Heavy research and development, including focus groups with Northwestern students and an all-staff fried chicken cook-off, went into this Evanston opening from the same group behind DMK Burger Bar and DMK Fish Bar. The result is Arlen’s, a counter-service concept from James Beard–nominated chef Michael Kornick that specializes in fried chicken sandwiches on homemade biscuits, which are meant to be paired with complimentary sweet tea. And we’re not talking about just any fried chicken. Post cook-off, the team voted unanimously in favor of Britt Arlen’s poultry — a win that clearly landed him more than just a first-place title. 815 Noyes St., Evanston, IL 60201

Chef Mike Sheerin puts his own creative spin on traditional Asian dumplings. (Photo courtesy of Packed: Dumplings Reimagined.)

Packed: Dumplings Reimagined

After working at some of the country’s most lauded fine-dining venues, including Lutèce, Jean-Georges, WD-50 and Blackbird, chef Mike Sheerin is rolling up his sleeves to roll out something entirely different for his diners: dumplings. Rest assured, though, that Sheerin is still calling upon responsibly sourced ingredients and local farmers in order to produce a handful of creative spins on the Asian appetizer — think pastrami with pickled green tomato and violet mustard, French onion with sourdough and Gruyère and black sesame–wrapped broccoli with cheddar and popcorn ranch. 1321 E. 57th St., Chicago, IL 60637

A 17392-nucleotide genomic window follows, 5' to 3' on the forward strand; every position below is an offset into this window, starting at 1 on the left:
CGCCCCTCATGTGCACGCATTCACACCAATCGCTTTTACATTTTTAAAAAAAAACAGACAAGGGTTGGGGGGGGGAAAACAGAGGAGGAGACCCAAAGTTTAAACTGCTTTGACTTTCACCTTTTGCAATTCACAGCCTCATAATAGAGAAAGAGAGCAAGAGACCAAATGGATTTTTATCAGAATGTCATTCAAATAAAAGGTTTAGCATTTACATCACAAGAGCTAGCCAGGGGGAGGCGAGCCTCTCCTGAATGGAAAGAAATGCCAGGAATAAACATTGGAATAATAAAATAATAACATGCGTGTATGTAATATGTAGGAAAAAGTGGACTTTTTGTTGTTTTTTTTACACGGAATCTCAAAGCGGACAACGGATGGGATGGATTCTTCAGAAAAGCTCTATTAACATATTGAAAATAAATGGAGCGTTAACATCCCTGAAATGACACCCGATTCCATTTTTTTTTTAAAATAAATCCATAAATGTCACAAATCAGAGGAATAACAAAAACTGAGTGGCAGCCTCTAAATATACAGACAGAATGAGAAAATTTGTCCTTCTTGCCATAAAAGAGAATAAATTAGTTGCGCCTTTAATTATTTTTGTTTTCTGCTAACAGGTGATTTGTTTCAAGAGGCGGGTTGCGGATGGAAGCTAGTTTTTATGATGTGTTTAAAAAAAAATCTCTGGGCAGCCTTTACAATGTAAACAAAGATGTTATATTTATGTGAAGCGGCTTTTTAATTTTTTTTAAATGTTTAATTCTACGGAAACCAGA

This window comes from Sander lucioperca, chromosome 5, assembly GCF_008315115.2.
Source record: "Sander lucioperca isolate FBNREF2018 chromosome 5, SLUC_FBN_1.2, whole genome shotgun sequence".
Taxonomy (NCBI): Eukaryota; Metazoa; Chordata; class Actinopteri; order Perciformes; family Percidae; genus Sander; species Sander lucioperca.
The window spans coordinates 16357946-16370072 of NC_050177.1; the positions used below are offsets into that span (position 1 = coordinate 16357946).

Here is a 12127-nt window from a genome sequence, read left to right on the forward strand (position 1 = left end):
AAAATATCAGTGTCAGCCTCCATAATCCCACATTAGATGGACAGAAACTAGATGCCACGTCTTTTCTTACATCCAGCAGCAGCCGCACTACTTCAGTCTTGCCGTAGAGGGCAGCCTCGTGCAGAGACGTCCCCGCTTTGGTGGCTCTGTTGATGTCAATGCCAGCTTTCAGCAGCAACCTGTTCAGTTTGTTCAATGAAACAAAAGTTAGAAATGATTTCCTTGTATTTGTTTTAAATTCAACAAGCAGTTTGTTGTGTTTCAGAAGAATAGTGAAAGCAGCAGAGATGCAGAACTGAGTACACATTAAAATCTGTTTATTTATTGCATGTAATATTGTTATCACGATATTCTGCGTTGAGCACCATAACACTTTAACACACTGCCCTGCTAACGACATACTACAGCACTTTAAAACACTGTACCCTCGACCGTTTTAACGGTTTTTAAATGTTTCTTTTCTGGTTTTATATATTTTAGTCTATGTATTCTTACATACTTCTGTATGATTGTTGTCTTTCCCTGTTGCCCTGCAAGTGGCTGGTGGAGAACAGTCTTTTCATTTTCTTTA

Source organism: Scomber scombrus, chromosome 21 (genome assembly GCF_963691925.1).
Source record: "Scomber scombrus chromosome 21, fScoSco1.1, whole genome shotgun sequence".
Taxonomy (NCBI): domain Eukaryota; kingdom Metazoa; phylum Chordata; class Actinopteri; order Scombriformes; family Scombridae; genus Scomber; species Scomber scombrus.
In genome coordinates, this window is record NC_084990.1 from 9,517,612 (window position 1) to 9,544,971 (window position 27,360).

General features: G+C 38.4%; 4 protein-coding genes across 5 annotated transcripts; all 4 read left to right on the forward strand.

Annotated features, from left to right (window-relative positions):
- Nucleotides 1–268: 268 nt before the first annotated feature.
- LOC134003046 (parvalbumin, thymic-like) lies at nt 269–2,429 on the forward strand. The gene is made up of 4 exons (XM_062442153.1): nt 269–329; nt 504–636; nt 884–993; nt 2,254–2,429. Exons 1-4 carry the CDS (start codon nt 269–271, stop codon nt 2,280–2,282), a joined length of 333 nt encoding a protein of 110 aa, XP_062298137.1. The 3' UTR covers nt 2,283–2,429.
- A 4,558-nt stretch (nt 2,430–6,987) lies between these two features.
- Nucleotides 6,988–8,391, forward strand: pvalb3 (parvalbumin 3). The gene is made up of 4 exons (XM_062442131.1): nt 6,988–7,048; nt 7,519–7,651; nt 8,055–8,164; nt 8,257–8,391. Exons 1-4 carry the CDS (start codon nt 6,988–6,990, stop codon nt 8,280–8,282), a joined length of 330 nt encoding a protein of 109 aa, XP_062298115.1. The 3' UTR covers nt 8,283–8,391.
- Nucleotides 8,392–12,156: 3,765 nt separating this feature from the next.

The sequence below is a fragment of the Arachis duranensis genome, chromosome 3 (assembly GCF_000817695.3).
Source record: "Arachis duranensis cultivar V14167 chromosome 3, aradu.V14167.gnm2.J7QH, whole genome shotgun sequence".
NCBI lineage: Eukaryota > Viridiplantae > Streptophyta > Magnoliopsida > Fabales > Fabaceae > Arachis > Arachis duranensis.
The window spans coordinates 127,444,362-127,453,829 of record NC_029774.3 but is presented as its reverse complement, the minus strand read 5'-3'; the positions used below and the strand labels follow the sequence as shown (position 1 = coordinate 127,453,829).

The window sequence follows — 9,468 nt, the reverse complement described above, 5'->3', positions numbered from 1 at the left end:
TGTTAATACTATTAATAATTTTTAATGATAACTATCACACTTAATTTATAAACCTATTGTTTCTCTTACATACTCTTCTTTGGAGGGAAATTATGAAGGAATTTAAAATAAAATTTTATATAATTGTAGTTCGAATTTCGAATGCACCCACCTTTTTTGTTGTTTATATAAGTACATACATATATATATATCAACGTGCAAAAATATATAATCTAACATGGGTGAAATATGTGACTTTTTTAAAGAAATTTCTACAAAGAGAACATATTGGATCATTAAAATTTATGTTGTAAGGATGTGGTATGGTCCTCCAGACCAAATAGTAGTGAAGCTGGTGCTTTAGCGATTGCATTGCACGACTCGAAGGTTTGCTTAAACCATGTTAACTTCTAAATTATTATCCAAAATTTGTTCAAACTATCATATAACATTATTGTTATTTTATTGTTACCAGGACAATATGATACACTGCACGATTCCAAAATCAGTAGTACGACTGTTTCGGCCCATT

Swift & Sons

Chris Pandel’s meat-heavy menu of dry-aged cote de boeuf, porterhouse and A5 Japanese wagyu makes the location of this steakhouse — the Meatpacking District — highly appropriate. Nineteenth century meatpacking mogul Gustavus Franklin Swift inspired the restaurant’s name and was also an influence on design firm Avroko, which took a close look at Swift’s industry and generation for the space’s design. The result, a cold storage facility turned restaurant with exposed concrete columns, is meant to provide a glimpse of what Swift’s headquarters might look like in the retro-future. We’re sure it’s something that even Google Maps, housed within the same building, couldn’t have dreamed up. 1000 W. Fulton St., Chicago, IL 60607

The Lunatic, the Lover & the Poet

Choices seem abundant at this to-be West Loop wine bar. That’s because three floors will offer varying environments to check out more than 200 wines by the bottle and 24 wines on tap, which can supply either three-, five- or 17-ounce pours. James Geier of 555 Design, the team responsible for the interiors of Nico Osteria, Balena and Perennial Virant, will be heading up the artistic elements of the cavernous space. And though each level might offer a different experience (to think, your pub-style seating is just stairs away), you can count on a “whimsical meets intellectual” vibe throughout, a priority for owner and sommelier Tom Powers. 736 W. Randolph St., Chicago, IL 60661

El Che Bar

Travels through Buenos Aires motivated chef John Manion to debut this Argentine restaurant, a meat-focused departure from his surf-centric menu just a few blocks away at La Sirena Clandestina. As such, every dish touches the fire of a custom open grill, from flanken-style short ribs with chimichurri or yerba mate béarnaise to Rushing Waters trout. The Southern hemisphere gets equal play behind the bar, where beverage director Anthony Mitchell will be pouring Latin spirits and brews. 845 W. Washington Blvd., Chicago, IL 60607;